1) Flex time, when appropriate. If I am working on some kind of deep core system where I just code and code and code and the only person I’m interacting with is a manager, why should I be on a 9-5 schedule? If it really doesn’t matter so long as I get my shit done, let me come in at times where I can get my shit done most effectively.
2) Meeting issues. There are 3 kinds of meetings, in my mind: Meetings that are productive and important for me, meetings that are productive and important to other people, and meetings where upper management wants to whack off in public. The first kind of meeting I’ll go to gladly. The second kind of meeting I’d like to always be optional. The third kind – you know, where upper management gets up and talks about shit like the direction the company is heading – well, they can email me a powerpoint presentation… I promise, I’ll read it… Yeah… If I want to know about some big initiative the company is having, I’ll print out a letter from the CEO and read it while I’m on the crapper, ok? I don’t need to have some special ed like encounter group where we all blow smoke up each other’s asses.
3) Respect. I don’t mean people praising what I do or telling me I’m great. I mean respect like not treating me like some kind of half-functional asocial asshole because I happen to have technology skills. I really hate being treated like some kind of pet nerdling, to be brought out and questioned by the marketing people when they need the opinion of someone who, like, knows how to do math.
4) Respect. Really! Again, this is important. Just because *some* geeks are proud of their Autistic-like behavior doesn’t mean we all are. Don’t speak to me like I’m a child, and I’ll be happy.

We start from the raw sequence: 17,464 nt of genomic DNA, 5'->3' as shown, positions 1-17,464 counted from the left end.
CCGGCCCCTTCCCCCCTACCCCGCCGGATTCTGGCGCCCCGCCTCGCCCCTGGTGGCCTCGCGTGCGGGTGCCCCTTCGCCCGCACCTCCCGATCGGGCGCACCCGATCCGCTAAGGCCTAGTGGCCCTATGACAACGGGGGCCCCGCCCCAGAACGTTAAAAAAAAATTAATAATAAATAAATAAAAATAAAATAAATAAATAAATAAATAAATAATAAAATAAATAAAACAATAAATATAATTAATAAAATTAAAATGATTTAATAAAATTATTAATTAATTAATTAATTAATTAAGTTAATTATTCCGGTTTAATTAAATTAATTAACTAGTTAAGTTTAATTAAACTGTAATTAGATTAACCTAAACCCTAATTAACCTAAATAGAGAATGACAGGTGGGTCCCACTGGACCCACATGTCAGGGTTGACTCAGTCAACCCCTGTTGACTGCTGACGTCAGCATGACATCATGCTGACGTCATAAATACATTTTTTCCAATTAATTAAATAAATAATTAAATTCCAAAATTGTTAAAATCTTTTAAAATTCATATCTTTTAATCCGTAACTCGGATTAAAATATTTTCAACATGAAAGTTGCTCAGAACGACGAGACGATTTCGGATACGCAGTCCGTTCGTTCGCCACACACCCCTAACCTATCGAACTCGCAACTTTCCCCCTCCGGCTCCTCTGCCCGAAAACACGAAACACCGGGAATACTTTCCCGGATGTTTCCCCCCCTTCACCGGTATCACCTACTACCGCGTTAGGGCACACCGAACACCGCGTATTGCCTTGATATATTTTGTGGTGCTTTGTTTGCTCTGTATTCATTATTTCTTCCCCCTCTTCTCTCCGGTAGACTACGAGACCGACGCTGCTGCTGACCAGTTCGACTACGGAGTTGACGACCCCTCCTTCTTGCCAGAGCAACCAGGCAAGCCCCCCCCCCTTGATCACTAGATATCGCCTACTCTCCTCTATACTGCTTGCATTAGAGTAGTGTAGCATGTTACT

5) Privacy. Or, rather, a lack of frequent interruptions. There’s a well known study that shows that most people can remember +/- 7 things simultaneously. Programmers frequently come in WAY on the right hand side of that particular bell curve because, one of the things we have to do is keep stuff in ready memory – highly specific, exact stuff. It isn’t like we’re writing a letter and we just need to remember the gist of something for later – we need to remember every damn bit of the thing we’re working on (at least, I do) in order to accomplish stuff.
6) Little things. The best motivator I ever got came at the end of a 3 week crunch. I was taken aside by my last manager, given an attaboy, told not to bother coming in on Friday because I would be expected to be enjoying the day off. Cost to them? 1 day’s pay for me, but they had a motivated person coming back to work on Monday.
7) Managers who can manage. A boss’s job is broken into two parts: supervising me and protecting me. Supervising means getting work to me and letting me know what’s expected on it. I take a lot of initiative, but when I am handed a task, I would like to know what I’m supposed to do, when I’m supposed to have it done by, and (if applicable) what methods I’m required to use to do it (if I don’t have a choice). Protecting me means keeping assholes like Phil in business development from swinging by and talking my ear off for a half hour in the afternoon. It means not scheduling me for meetings that are a complete and absolute waste of my time. Basically, doing all those helpful things that allow me to do what I can do.
8) Be realistic. Let’s face it – at least 10% of my time is spent on shit like reading slashdot and other such stuff – let me do it without having to fear that I’m going to lose my job because I need a mental floss break. I’m going to do it anyway, so why not let me do it without stress? Even better – FAR BETTER – let me work on something that is blue-sky stuff for 10% of my time.
That’s just me, maybe other people are different.